The Black Decree
Alternate Title: Let Christians All With One Accord Rejoice
#45 on Hone's List of 89 Carols Printed
Source: T. Rodda, A Selection of Carols, Pieces, and Anthems, Suitable for Christmas. (London: W. Kent and Co.; Penzance: F. Rodda, ca. 1872), p. 40.
1. Let Christians all with one accord rejoice,
And praises sing with heart as well as voice,
To God on high, for glorious things He's done,
In sending us His Best Beloved Son.
Then let us all the praises sweetly sing,
Of Mary's Son, our God, and heavenly King.
2. An earthly wonder not to be denied
Born of a Virgin Mother and a Bride!
Not like a prince in worldly pomp and state,
But poor and mean, to make us heavenly great.
Then let us all, &c.
3. Three Wise Men by a Star were thither brought,
And found the Blessed Babe they long had sought:
There, best of spices, and rich costly things,
They humbly offered to the King of kings.
Then let us all, &c.
Sheet Music is available from John Speller's Cornish Carols web site, One Accord.
Although most versions include the 23 versions printed by Bramley and Stainer, The Black Decree - Version 1 — or most of them, anyway. Others have used just three or more verses as a Christmas carol, too. The version found in Chope's Carols for Use in Church (1894), The Black Decree - Version 3, is one such version, set for the Epiphany.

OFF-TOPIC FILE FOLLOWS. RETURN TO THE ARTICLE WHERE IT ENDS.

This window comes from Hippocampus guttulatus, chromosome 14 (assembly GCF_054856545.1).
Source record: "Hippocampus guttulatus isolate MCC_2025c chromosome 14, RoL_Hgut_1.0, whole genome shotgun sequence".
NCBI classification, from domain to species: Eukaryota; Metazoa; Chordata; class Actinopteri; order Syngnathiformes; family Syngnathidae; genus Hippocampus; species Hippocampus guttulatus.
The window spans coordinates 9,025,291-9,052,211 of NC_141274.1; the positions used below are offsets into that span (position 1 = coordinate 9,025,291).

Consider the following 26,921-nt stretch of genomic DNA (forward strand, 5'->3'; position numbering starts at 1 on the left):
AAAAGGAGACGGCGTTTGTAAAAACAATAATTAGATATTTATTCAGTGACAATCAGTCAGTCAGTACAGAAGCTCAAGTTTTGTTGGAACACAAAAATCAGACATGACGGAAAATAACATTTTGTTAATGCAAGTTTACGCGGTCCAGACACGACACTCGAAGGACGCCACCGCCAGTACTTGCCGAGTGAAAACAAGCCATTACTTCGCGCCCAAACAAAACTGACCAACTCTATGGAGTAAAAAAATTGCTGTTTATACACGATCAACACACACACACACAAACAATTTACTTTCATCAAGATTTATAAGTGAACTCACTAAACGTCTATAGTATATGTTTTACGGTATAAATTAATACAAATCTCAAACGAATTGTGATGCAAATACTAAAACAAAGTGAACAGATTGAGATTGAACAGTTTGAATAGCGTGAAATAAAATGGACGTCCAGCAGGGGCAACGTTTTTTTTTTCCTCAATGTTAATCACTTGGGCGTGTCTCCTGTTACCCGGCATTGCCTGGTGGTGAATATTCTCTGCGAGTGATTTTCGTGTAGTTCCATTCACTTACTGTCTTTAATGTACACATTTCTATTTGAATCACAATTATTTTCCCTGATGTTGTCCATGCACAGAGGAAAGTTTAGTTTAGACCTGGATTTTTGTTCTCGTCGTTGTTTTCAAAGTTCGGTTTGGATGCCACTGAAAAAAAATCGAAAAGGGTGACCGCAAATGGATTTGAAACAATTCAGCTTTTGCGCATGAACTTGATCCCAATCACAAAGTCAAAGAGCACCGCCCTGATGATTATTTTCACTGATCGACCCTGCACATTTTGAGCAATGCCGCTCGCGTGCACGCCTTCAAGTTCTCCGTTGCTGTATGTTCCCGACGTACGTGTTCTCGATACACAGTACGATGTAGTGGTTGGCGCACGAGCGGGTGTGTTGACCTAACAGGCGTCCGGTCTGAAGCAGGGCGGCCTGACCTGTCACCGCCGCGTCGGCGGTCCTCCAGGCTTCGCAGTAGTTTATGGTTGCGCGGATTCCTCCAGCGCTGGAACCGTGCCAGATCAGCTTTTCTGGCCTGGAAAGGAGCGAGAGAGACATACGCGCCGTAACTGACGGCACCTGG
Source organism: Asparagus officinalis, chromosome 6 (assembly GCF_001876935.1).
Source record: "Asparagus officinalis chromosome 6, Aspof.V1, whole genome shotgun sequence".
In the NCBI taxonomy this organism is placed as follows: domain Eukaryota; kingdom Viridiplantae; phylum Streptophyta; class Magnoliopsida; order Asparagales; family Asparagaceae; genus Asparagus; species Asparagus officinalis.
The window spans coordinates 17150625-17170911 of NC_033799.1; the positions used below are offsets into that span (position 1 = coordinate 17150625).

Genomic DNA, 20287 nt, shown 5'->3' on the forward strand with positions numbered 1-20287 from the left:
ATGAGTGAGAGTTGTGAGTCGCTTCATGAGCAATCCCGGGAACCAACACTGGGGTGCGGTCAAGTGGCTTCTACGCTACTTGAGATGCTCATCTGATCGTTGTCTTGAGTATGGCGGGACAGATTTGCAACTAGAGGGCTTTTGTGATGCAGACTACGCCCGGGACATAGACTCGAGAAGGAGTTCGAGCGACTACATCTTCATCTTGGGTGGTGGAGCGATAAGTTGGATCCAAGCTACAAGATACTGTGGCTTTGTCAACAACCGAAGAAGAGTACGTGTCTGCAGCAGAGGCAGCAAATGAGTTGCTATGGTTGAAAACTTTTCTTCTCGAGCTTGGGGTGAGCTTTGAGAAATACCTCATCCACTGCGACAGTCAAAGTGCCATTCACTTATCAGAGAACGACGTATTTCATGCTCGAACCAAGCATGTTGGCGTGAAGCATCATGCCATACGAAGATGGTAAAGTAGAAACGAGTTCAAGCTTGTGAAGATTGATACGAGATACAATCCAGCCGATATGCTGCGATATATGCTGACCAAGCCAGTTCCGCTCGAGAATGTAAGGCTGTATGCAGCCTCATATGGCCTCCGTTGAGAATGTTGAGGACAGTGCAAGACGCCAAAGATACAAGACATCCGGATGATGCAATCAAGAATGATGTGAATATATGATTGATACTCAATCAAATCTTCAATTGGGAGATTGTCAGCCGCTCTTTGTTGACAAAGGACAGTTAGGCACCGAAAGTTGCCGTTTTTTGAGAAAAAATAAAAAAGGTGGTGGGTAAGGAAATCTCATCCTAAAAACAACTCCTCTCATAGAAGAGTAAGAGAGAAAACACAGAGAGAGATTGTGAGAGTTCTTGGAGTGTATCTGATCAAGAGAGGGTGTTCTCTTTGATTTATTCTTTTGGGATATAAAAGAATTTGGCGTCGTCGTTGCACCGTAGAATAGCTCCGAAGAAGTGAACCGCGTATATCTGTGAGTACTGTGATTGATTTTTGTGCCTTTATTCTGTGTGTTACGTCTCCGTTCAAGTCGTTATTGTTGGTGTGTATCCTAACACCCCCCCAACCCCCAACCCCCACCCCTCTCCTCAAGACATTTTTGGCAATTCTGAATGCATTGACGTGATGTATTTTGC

John Speller's Cornish Carols web site pointed out that in the 1870 collection by Mr. Rodda, A Selection of Carols, Pieces, and Anthems, Suitable for Christmas, was also a re-cast version, this one also for Epiphany. This Cornish version used verses 1, 3, and 7, removing all references to Herod and the Innocents. As in Chope, a chorus was added; it was sung in Cornwall, but was not elsewhere heard.
Rodda provides only the lyrics, but, fortunately, John provides a PDF with a musical setting, including the chorus: One Accord. John also provides a good introduction to the Holy Innocents, as well as a discussion of The Black Decree. Recalling that our first two Victorian collectors – Davies Gilbert and William Sandys – were Cornishmen, John's Cornish Carols site is an especially good one to visit in order to get a good taste of the sounds of Christmas in the early 1820s and 1830s.
Versions on this web site:
The Black Decree - Version 1 - Bramley and Stainer, ca. 1878, with Notes. For the Feast of the Holy Infants. [This file]
The Black Decree - Version 3 - Chope, 1894. 6 verses, with chorus. For Epiphany.
The Black Decree - Version 4 - Rodda, 1870. 3 verses, with chorus. For Christmas.
The Black Decree - Version 8 - A Shropshire Version.
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